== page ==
The mayor’s race is even tighter than Democrats thought Tuesday night.
Of the 529 absentee ballots yet to be counted in the Schenectady race, the Democrats thought 400 were from registered Democrats.
But Board of Elections Commissioner Brian Quail said just 218 of the absentee ballots are from Democrats.
Republicans sent in 206 ballots. Voters who are not registered with any party sent in 72 ballots.
There are also 12 absentee ballots from Conservatives, one from a voter registered with the Working Families Party and 20 from Independence members.
The election commissioners hope to start counting on Monday. This week, they must first complete ballot security checks and then make sure none of the absentee voters also voted at the polls.
Quail predicted that the mayor’s race will be decided by late November but warned that it could drag on into the beginning of December. The commissioners could count the ballots far more quickly, but they expect both sides to object to many of them. Objections slow down the process considerably.
Currently, Democrat and Acting Mayor Gary McCarthy is 77 votes ahead of Alliance Party founder Roger Hull, out of nearly 9,000 votes cast.
As everyone waits for a final result, politicians on both sides are wondering what led to such a close election.
One factor is that turnout was unexpectedly low. In the last seriously contested mayoral race eight years ago, more than 14,000 ballots were cast.
Democratic city committee Chairman Richard Naylor said he couldn’t understand it.
“We really, really worked,” he said.
The candidates hit every neighborhood in the city at least twice, going door-to-door every evening, he said. They sent out far more mailers than before as well.
Even on Election Day, they kept working. Volunteers hung reminders on doors throughout the city.
“I don’t believe there was anything we missed,” Naylor said. “We pulled out all the stops.”
And yet, thousands of regular voters didn’t come to the polls.
Hull’s campaign manager, Brian Young, said his team worked just as hard. Volunteers made more than 3,300 calls on Election Day to get out the vote.
“The low turnout definitely surprised us. We were expecting a much higher turnout,” he said.
In exit polling, many voters said they had a hard time choosing between Hull and McCarthy.
The two men have very different plans for the city, but they agree that the city must deal with vacant housing and revitalize the neighborhoods. They simply differ on how to accomplish those tasks.
Both men also have flaws, which some voters said made it difficult to decide which candidate was the better choice.
One voter, who asked to remain anonymous, summed up the two candidates by saying, “I thought McCarthy was an excellent choice. He made a lot of sense. But I like what Hull did near the [Union College] campus. It was a difficult choice.”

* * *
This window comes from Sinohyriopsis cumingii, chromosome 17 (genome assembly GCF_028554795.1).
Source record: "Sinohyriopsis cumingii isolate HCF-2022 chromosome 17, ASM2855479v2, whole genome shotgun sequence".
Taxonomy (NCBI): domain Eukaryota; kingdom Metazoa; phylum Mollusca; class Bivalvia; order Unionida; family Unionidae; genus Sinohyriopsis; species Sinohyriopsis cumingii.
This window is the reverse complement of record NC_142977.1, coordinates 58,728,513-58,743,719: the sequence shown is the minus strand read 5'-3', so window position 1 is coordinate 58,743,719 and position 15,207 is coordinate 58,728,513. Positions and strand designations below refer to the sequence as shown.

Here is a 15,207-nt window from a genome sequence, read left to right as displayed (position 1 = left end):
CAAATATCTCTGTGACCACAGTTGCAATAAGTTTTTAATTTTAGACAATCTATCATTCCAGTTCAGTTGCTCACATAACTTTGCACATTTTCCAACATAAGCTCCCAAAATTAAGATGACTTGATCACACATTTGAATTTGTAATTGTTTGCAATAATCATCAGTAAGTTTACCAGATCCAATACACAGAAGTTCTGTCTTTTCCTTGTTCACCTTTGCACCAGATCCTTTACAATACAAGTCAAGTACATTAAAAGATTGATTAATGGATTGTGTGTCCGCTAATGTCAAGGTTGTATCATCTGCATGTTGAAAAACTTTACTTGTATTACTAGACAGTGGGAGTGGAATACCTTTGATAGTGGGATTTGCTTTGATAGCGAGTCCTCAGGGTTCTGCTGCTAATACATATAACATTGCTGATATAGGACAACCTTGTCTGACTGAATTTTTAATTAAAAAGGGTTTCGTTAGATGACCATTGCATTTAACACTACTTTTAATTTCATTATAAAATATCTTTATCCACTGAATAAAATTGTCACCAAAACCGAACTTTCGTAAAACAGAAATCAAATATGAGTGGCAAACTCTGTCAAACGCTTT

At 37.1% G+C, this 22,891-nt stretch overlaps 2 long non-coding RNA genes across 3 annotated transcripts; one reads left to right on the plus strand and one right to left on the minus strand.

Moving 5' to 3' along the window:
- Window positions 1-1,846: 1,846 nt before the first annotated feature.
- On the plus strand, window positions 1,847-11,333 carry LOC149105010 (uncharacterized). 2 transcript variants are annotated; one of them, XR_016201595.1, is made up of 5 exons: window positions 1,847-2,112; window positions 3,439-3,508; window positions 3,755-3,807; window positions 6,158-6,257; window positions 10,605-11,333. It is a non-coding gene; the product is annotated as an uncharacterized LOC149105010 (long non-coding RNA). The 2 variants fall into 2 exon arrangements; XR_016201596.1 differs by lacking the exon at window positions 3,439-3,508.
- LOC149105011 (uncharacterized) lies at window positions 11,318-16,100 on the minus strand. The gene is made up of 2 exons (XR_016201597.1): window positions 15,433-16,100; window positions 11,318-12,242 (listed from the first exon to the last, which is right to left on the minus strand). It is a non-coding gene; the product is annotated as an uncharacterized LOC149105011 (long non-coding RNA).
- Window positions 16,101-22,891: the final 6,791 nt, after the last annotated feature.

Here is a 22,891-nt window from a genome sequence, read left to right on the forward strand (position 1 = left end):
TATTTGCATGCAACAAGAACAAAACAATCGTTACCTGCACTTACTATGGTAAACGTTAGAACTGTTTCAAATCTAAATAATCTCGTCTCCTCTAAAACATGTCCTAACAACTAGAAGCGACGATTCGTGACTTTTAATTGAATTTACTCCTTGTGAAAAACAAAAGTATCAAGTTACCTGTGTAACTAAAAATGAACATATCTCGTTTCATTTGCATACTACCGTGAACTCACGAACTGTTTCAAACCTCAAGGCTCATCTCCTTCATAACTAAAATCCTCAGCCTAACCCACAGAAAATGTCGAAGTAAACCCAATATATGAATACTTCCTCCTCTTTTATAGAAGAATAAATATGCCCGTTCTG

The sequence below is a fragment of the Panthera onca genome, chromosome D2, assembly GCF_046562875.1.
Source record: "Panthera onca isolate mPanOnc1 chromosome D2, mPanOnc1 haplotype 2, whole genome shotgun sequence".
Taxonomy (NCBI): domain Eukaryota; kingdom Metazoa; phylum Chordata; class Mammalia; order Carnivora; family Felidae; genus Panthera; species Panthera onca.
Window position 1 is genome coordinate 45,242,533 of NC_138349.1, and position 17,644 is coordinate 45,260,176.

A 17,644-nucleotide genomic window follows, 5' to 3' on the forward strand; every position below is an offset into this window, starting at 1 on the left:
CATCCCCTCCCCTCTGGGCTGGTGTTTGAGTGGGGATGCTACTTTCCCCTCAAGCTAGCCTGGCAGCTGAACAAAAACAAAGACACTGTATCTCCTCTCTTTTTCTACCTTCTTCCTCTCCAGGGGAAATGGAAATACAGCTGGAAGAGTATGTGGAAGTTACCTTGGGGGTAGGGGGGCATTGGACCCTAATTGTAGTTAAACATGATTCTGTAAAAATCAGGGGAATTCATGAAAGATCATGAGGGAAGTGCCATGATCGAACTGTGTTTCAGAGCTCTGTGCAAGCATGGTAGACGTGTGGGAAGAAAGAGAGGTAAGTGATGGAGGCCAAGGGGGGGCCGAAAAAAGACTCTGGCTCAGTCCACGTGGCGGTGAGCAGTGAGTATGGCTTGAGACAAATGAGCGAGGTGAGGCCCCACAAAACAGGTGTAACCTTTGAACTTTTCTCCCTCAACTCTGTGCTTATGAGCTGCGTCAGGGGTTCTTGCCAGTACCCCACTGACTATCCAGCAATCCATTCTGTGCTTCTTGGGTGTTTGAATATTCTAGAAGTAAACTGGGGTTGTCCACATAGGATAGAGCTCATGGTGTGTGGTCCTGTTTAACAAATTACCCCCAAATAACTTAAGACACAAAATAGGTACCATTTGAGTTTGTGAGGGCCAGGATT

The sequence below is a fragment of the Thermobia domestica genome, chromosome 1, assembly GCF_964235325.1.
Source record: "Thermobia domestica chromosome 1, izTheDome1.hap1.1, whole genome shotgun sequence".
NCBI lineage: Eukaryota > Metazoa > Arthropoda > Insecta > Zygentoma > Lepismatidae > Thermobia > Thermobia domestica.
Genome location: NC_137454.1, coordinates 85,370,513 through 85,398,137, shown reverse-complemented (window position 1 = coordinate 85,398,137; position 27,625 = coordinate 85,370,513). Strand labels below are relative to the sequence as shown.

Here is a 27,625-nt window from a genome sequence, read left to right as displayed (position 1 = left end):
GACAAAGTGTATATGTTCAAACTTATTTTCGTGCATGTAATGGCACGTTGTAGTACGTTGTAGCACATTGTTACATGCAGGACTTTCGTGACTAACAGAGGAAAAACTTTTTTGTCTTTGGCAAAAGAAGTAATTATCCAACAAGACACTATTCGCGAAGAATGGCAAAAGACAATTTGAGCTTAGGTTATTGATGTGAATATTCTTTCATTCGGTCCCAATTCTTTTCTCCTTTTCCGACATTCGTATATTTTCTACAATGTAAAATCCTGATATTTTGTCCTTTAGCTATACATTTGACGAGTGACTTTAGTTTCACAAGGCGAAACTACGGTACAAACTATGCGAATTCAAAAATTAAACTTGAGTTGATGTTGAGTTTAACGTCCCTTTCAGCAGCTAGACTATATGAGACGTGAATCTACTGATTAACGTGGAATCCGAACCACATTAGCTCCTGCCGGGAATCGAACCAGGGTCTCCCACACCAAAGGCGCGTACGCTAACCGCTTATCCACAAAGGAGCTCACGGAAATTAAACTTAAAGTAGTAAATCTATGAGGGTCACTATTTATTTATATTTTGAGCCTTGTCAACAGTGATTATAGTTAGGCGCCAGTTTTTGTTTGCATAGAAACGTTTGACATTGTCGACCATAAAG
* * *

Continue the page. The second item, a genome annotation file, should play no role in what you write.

Another voter said he was friends with McCarthy but eventually decided Hull was more offended by quality-of-life crimes.
“That’s a big deal for him. I think he’s really willing to take on these issues,” resident Dick Vale said.
Voters who chose McCarthy repeatedly cited some of McCarthy’s attack ads against Hull, in which he accused Hull of hurting the city when he redeveloped houses near the college but took them off the tax roll.
“I didn’t like what Mr. Hull did when he was at Union College,” said resident Anne Mare. “The city suffered from all the property he took off the tax roll.”
Naylor, the Democrats’ chairman, said he suspected Hull benefited from an anti-incumbents wave throughout the country.
He also implied that some Democrats might have voted for Hull because they personally didn’t like McCarthy.
“Oftentimes when you have a new face and new ideas, people who are on the border will flock to that, just because of a little gripe,” Naylor said.
McCarthy had previously said that his biggest weakness was that people who knew him either loved him or hated him.
Hull said on Election Night that he thought the deciding factor was McCarthy’s attack ads. He said he might have won the race if it hadn’t been for those mailers.
But his campaign manager said he thinks Hull can still eke out a win.
“We need to take the absentee and [affadavit] ballots 3 to 2, which is definitely possible,” Young said.
He said party workers are beginning to realize that even if Hull loses, their campaign has won.
“It’s brought us within 77 votes of defeating that machine,” he said, referring to the Democrats. “To come from a handful of people sitting in a living room to where we are now, it’s an accomplishment.”
Naylor said there probably aren’t enough absentees for Hull to win.
“I think we have an advantage. And the minor parties’ [absentees] will go our way,” he said. “I’m cautiously optimistic. I think it will come out OK.”
The final count will also determine whether Councilwoman Margaret King is re-elected or has been defeated by her fellow Democrat, newcomer John Mootooveren. Mootooveren leads by just seven votes for the last of four seats on the City Council.
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Categories: Schenectady County